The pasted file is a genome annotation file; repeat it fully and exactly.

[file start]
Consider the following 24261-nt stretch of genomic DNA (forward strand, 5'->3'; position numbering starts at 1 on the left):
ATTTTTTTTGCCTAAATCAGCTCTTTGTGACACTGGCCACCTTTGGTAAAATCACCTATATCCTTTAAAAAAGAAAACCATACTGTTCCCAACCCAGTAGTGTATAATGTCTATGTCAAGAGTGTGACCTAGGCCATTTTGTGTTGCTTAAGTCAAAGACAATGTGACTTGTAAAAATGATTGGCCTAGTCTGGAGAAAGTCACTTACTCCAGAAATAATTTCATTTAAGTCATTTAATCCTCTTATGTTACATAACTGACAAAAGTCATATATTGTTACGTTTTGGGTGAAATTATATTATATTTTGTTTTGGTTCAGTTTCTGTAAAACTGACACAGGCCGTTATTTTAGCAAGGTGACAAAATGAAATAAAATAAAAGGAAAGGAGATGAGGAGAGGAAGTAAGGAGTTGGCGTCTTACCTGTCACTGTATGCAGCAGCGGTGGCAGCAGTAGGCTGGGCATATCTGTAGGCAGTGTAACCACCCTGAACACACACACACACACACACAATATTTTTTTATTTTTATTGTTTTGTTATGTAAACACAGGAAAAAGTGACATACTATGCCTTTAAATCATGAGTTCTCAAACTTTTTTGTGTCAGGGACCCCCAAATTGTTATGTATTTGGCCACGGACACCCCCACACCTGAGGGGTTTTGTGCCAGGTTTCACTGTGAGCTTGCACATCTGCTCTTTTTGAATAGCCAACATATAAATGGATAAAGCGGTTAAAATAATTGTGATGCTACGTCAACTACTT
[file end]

Consider the following 24261-nt stretch of genomic DNA (forward strand, 5'->3'; position numbering starts at 1 on the left):
ATTTTTTTTGCCTAAATCAGCTCTTTGTGACACTGGCCACCTTTGGTAAAATCACCTATATCCTTTAAAAAAGAAAACCATACTGTTCCCAACCCAGTAGTGTATAATGTCTATGTCAAGAGTGTGACCTAGGCCATTTTGTGTTGCTTAAGTCAAAGACAATGTGACTTGTAAAAATGATTGGCCTAGTCTGGAGAAAGTCACTTACTCCAGAAATAATTTCATTTAAGTCATTTAATCCTCTTATGTTACATAACTGACAAAAGTCATATATTGTTACGTTTTGGGTGAAATTATATTATATTTTGTTTTGGTTCAGTTTCTGTAAAACTGACACAGGCCGTTATTTTAGCAAGGTGACAAAATGAAATAAAATAAAAGGAAAGGAGATGAGGAGAGGAAGTAAGGAGTTGGCGTCTTACCTGTCACTGTATGCAGCAGCGGTGGCAGCAGTAGGCTGGGCATATCTGTAGGCAGTGTAACCACCCTGAACACACACACACACACACACAATATTTTTTTATTTTTATTGTTTTGTTATGTAAACACAGGAAAAAGTGACATACTATGCCTTTAAATCATGAGTTCTCAAACTTTTTTGTGTCAGGGACCCCCAAATTGTTATGTATTTGGCCACGGACACCCCCACACCTGAGGGGTTTTGTGCCAGGTTTCACTGTGAGCTTGCACATCTGCTCTTTTTGAATAGCCAACATATAAATGGATAAAGCGGTTAAAATAATTGTGATGCTACGTCAACTACTT